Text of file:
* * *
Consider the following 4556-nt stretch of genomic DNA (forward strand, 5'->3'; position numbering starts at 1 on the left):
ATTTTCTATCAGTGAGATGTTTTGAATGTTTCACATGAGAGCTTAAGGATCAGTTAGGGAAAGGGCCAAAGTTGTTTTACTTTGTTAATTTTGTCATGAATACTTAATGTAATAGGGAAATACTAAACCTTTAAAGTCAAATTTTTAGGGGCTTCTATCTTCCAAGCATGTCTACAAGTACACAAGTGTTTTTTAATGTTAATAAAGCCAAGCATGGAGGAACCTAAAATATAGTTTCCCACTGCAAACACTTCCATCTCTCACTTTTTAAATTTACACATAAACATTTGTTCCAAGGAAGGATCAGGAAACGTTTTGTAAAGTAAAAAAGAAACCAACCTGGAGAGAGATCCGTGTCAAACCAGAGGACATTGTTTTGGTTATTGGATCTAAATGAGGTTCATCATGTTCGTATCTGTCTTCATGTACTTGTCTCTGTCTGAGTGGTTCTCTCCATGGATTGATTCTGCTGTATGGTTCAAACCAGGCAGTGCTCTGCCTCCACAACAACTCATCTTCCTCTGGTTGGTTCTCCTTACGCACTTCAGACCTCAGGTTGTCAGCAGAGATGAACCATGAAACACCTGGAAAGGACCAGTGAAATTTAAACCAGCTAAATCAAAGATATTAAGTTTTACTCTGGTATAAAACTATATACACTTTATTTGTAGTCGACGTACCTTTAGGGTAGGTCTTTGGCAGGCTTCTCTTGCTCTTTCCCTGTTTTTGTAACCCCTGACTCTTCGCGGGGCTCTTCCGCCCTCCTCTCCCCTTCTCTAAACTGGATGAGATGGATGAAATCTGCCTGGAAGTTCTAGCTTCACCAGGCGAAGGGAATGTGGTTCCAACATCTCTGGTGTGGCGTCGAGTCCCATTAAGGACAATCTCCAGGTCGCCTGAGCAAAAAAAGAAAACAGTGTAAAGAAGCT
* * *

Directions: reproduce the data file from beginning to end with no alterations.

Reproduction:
Consider the following 4556-nt stretch of genomic DNA (forward strand, 5'->3'; position numbering starts at 1 on the left):
ATTTTCTATCAGTGAGATGTTTTGAATGTTTCACATGAGAGCTTAAGGATCAGTTAGGGAAAGGGCCAAAGTTGTTTTACTTTGTTAATTTTGTCATGAATACTTAATGTAATAGGGAAATACTAAACCTTTAAAGTCAAATTTTTAGGGGCTTCTATCTTCCAAGCATGTCTACAAGTACACAAGTGTTTTTTAATGTTAATAAAGCCAAGCATGGAGGAACCTAAAATATAGTTTCCCACTGCAAACACTTCCATCTCTCACTTTTTAAATTTACACATAAACATTTGTTCCAAGGAAGGATCAGGAAACGTTTTGTAAAGTAAAAAAGAAACCAACCTGGAGAGAGATCCGTGTCAAACCAGAGGACATTGTTTTGGTTATTGGATCTAAATGAGGTTCATCATGTTCGTATCTGTCTTCATGTACTTGTCTCTGTCTGAGTGGTTCTCTCCATGGATTGATTCTGCTGTATGGTTCAAACCAGGCAGTGCTCTGCCTCCACAACAACTCATCTTCCTCTGGTTGGTTCTCCTTACGCACTTCAGACCTCAGGTTGTCAGCAGAGATGAACCATGAAACACCTGGAAAGGACCAGTGAAATTTAAACCAGCTAAATCAAAGATATTAAGTTTTACTCTGGTATAAAACTATATACACTTTATTTGTAGTCGACGTACCTTTAGGGTAGGTCTTTGGCAGGCTTCTCTTGCTCTTTCCCTGTTTTTGTAACCCCTGACTCTTCGCGGGGCTCTTCCGCCCTCCTCTCCCCTTCTCTAAACTGGATGAGATGGATGAAATCTGCCTGGAAGTTCTAGCTTCACCAGGCGAAGGGAATGTGGTTCCAACATCTCTGGTGTGGCGTCGAGTCCCATTAAGGACAATCTCCAGGTCGCCTGAGCAAAAAAAGAAAACAGTGTAAAGAAGCT